I cook a lot, and I cook for other people a lot, but in almost every case those people either love me or at least like me, and they’re generally appreciative of the food I cook. So that’s why it’s a strange experience for me to cook “competitively” in any sort of a contest/judging situation. But when I heard that this year’s KCRW Good Food pie contest was running a “pies inspired by Tim Burton” category (tying in with the Tim Burton art exhibit at LACMA), I knew I had to jump in. Who could resist such a great creative challenge?
As soon as I started looking through Tim Burton’s amazing artwork, I knew exactly what my theme was going to be. He has this crazy-sad sketch called “Mr. Happyface Remembers Better Days” with a moon-shaped face that is just begging to be transformed into a pie.
I originally thought that the yellow filling might need to be banana cream, but I decided that something a little more bittersweet like lemon cream would be more fitting. Then I paired it with a chocolate crumb crust ( crumbling life – get it? Bonus points for ham-handed symbolism). Three test pies later, “Mr. Happypie” was born.
I dropped off the pie on the morning of the contest and gave the pie-handlers the above sign to accompany it. Rookie error alert! I hadn’t thought through the fact that the pie needs to be anonymous for the judging process, so the sign would have been a deal-killer. And sure enough, at some point in the handling/judging process, the sign disappeared. So Mr. Happypie had to stand on his own.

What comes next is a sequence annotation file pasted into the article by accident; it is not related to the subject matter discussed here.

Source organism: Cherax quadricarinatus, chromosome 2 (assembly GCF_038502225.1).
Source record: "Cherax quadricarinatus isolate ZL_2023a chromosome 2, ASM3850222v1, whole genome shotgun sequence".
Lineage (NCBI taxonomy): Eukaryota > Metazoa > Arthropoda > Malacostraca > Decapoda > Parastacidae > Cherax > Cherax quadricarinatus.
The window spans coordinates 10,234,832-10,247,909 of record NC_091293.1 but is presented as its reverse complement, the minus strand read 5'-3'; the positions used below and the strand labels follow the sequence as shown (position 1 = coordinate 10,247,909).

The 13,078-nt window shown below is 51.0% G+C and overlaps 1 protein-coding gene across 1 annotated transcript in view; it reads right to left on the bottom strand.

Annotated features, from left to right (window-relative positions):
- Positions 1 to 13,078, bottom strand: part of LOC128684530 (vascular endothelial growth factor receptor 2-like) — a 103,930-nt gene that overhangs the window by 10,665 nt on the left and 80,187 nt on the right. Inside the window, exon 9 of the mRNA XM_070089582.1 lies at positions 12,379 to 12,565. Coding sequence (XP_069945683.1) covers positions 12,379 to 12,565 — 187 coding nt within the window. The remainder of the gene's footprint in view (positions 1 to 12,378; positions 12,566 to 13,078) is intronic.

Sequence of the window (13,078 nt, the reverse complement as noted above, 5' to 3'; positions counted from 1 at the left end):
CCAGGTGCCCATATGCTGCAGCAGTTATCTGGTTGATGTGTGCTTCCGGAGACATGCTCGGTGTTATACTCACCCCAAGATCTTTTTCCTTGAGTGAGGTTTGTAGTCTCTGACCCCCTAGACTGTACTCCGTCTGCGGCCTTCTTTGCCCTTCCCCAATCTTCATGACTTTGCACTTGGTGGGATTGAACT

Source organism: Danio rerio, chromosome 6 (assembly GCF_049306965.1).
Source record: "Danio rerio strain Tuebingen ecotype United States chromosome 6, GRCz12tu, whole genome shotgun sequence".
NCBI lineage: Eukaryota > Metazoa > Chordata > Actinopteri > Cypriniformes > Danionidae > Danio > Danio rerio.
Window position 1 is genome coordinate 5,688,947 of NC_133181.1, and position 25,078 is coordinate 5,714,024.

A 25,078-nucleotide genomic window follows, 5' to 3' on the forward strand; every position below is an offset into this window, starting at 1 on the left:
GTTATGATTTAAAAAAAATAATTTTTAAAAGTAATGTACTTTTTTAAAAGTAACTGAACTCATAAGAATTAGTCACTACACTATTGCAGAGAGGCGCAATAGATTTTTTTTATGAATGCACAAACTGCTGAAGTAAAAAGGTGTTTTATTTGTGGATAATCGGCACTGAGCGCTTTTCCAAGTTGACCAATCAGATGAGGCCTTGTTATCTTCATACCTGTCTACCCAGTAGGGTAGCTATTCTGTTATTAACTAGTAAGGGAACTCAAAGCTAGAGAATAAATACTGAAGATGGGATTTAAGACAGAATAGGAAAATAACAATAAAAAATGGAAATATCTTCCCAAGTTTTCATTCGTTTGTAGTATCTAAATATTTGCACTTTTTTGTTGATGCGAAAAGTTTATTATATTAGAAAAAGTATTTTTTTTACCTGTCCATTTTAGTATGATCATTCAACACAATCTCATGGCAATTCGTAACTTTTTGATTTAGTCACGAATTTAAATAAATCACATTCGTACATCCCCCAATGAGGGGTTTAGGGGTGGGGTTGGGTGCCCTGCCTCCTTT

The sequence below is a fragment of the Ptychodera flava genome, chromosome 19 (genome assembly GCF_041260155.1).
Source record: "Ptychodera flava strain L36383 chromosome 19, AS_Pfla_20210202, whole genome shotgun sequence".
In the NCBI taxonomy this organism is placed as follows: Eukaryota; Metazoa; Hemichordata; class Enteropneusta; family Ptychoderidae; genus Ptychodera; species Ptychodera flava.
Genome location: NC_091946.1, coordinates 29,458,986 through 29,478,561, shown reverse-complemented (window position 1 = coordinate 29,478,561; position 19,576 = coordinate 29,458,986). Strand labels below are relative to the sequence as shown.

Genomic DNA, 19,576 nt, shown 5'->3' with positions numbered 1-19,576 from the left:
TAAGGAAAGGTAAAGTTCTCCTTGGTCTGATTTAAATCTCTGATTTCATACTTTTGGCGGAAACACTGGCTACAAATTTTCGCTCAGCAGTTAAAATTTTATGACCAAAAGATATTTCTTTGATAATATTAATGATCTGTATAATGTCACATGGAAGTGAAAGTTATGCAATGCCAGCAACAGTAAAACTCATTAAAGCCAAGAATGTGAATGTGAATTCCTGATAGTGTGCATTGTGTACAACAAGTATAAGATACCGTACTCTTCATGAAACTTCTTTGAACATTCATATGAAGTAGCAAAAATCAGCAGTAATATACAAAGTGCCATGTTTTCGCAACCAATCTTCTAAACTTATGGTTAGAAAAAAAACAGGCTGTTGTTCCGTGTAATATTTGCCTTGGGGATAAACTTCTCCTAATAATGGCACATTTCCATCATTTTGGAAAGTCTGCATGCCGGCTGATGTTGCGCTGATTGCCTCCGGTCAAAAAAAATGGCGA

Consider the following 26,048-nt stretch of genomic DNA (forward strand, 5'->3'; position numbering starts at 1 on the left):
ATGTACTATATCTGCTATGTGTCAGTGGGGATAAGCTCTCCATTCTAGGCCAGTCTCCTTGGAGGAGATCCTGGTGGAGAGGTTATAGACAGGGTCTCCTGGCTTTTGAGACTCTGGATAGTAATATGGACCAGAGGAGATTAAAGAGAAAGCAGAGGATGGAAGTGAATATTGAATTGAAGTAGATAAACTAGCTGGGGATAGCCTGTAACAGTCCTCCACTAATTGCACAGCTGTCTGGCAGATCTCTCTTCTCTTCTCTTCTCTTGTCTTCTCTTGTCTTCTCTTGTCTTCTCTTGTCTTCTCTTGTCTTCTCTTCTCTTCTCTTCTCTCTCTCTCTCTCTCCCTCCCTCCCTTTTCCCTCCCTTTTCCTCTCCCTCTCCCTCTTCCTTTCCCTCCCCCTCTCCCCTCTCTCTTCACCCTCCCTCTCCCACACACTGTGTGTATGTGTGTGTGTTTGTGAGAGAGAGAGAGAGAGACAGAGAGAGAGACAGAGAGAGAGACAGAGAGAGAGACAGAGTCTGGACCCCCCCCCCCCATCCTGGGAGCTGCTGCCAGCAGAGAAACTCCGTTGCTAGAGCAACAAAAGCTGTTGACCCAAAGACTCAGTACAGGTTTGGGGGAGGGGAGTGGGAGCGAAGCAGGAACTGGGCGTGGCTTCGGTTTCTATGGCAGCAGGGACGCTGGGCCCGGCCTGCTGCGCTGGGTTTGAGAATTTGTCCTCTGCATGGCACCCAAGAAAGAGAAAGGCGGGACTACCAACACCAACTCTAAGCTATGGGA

When I arrived for the official contest later that afternoon, the crowd was absolutely overwhelming. More than two hundred pies filled the tables under a large tent, and far more than two hundred people were lined up next to it waiting to see and taste the pies. I found Mr. Happypie and I started to worry for him. He looked even sadder with the slice cut out of his head, and with his sign gone, it’s likely that no one knew who he was supposed to be. Anxiety attack: Should I have written more on the purple card? Should I have made him into a more recognizable Tim Burton character, like Edward Scissorhands?
Thankfully, I got a little break from my neuroses because just then they started calling people to line up for the apron fashion show. I’ve never entered a pie contest, and I’ve never been in a fashion show, so this was a day of firsts for me. And with the apron paparazzi snapping away, it was hard not to get caught up in the celebrity feel (Grammys – What Grammys?).
And then, it was time to serve the pies. If your pie was gone from the table, it meant that it was a finalist. And my pie was…still there on the table. (Sob! But it was so creative AND tasty!) But I had to shake it off because there were people to feed…and feed…and feed. There were hordes of people that just kept coming and coming and lining up for free pie. Mr. Happypie was gone in a matter of minutes, and all that was left were a few chocolate crumbs.
Of course it was great to run into some fave cooking/blogging friends like Valentina from Cooking Weekends, and Yvonne from Yvonne in L.A. and Sarah of Mar Vista Mom (two of the Moms LA founders). And Cathy from Show Food Chef was there with her famous Peanut Butter Crack Pie, but somehow I didn’t manage to find her in the crowd.
But the highlight of the day was waiting for me when I got home. My three favorite guys – the one who married me and the two little ones we had together – were waiting for me with this enormous blue ribbon that they had made. I think this was their way of saying, “We think your pie was the best, Mom! Now will you please make us some dinner?”
OK, now who wants the Mr. Happypie recipe?